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Heroes & Villains: Osweiler shines; Steelers' D falters

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All season long, Around The NFL's Marc Sessler will offer up his laundry list of heroes and villains from the week that was.

Let's get down to it:

Heroes


1. Our Boy Brock: Starring in the game of the year, Brock Osweiler did more than just earn his second win as a starter against the Patriots on Sunday night. The fourth-year Broncos passer feels destined to go down as the answer to the trivia question: "Who got Peyton Manning benched?" What we've seen for two straight weeks is a Broncos attack with a suddenly lively ground game and just enough through the air from their young leader. In the snowy Denver night, Osweiler finally hit Demaryius Thomas for 36 yards down the sideline -- their first connection in 13 targets -- before drifting this pretty scoring pass to Andre Caldwell to forge a Broncos lead with the clock ticking away:

2. Matty Ice Age: No, not Matt Ryan, who currently operates as a Turnover Robot 2.0 for the dwindling Falcons. Forty-year-old Matt Hasselbeck is our subject after guiding the Colts to back-to-back wins. Andrew Luck's backup is 4-0 on the year and played his best game yet in Sunday's takedown of Tampa Bay. Despite zero help from Indy's ground game, Hasselbeck sat back and flung it to T.Y. Hilton and Donte Moncrief, hitting his wideouts for a combined 209 yards and two scores off 14 grabs. His increased chemistry with Colts playmakers is only helped by Hasselbeck's on-field smarts and poise. Score one for the blue hairs.

3. Wilson Wings It: Seattle's big win over the Steelers came with a terrible fee: The loss of playmaking tight end Jimmy Graham. That didn't slow down Russell Wilson, though, as the 'Hawks passer ripped through Pittsburgh for five touchdowns and 345 yards -- both single-game bests. Plenty of this had to do with a Steelers defense littered with issues (more on that below), but it was promising to see the Seahawks get hot as Wilson hit throws of 80, 36, 22, 21 and 16 yards. Graham caught four passes in the win, but his 55 yards per game and measly two scores all season project out to career lows as a starter. Luke Willson is a capable fill-in and Wilson proved Sunday that Seattle's passing attack can be more diverse than many believed.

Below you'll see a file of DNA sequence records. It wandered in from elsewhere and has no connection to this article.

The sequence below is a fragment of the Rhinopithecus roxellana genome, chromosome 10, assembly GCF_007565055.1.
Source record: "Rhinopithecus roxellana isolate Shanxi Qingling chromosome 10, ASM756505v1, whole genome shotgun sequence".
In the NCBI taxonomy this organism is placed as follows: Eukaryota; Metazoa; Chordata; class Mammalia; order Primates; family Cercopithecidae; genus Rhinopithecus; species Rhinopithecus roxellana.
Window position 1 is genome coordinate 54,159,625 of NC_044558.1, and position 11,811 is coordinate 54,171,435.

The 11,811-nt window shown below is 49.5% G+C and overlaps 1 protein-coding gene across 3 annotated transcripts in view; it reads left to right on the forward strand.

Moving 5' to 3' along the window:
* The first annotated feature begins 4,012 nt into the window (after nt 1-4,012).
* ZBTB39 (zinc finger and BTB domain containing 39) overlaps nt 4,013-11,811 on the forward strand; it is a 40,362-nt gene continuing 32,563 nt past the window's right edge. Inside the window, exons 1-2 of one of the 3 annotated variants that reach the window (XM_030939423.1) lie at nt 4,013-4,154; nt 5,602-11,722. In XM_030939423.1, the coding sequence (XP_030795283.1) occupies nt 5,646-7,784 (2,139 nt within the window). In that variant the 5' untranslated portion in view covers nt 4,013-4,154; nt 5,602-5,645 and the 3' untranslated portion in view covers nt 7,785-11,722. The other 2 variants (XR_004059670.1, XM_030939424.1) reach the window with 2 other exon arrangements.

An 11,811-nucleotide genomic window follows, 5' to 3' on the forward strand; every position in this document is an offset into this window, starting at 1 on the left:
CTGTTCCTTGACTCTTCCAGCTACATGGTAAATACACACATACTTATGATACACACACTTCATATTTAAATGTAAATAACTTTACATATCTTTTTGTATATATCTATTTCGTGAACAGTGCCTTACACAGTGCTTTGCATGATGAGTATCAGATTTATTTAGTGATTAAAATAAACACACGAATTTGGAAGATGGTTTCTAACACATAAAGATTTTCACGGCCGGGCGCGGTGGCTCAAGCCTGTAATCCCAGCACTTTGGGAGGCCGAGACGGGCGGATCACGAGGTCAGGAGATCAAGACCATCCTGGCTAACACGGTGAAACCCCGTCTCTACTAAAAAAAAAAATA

4. Fill-in-the-Blank Chiefs Running Back: Think back to when the Chiefs were 1-5 with Jamaal Charles ruled out for the year. Minus their All-Pro running back, this Alex Smith-led outfit was a candidate for football's most boring watch: Little through the air and maybe nothing on the ground. Instead, Kansas City's backfield depth has saved this attack, with Charcandrick West and Spencer Ware rotating in to punish opponents. With Charles on the field, Kansas City averaged 109.8 rushing yards per tilt. During the team's five-game win streak, though, the Chiefs are pounding teams for 152.6 yards per outing. Throw in a big day from Jeremy Maclin on Sunday and the Chiefs loom as one of the AFC's most intriguing challengers heading into December.

BONUS HEROES: Baltimore's Brent Urban and Will Hill: Are you kidding me, Cleveland?

Villains


1. Pittsburgh's Phantom Secondary: The pass rush of the Steelers has been frisky, but their weakness is obvious. Pittsburgh can't stop quarterbacks from piling up massive numbers through the air. Before allowing Wilson to set career marks on Sunday, the Black and Gold inspired the Browns to briefly name Johnny Manziel their starter after the club-hopping field general ripped Pittsburgh for 372 yards in Week 10. When the Steelers' offense is healthy and humming, they can play with anyone -- and win -- but this pass defense is a candidate to put Pittsburgh's season on ice.

2. Zebra meltdown: After watching Cardinals wideout John Brown draw a flag for illegal touching on a play that should have been called an incompletion, officiating guru Mike Pereira of FOX Sports admitted, "I don't know what to say anymore." He speaks for all of us. Pereira shines as one of television's on-air code-breakers paid to explain a weekly barrage of nonsense from the NFL's flock of zebras. Listen to Pereira unpack the madness that unfolded in San Francisco:

3. Hubris Pouring out of Rams Central: Jeff Fisher has been full of hot takes on the mic in recent weeks -- shredding NBC's Rodney Harrison, baffling us with the Case Keenum debacle and creating a false-flag argument on Sunday over the "effort" of his players. He doesn't read Heroes & Villains, so we're safe from his vitriol, but Fisher, at some stage, must be held accountable for a team that, well, STINKS. Fisher remains convinced that he can win in '15 with an offense from 1971. It's not a good week for Fisher or his wannabe-detective play-caller Frank Cignetti, who refuses to put his well-documented search for missing L.A. teen Regina Jane François on the backburner. "Frank's completely lost track of reality," a Rams source told Around the NFL on Monday. "He charted another Sunday red-eye to LAX, while mumbling about some mountainside hideout south of the city. 'That's where she is, I know it,' Frank told us. Man, Fisher's red-hot peeved. He can't believe his hand-picked OC would rather operate as a city gumshoe than call plays. It's gonna get real ugly here in January. I can promise you that."

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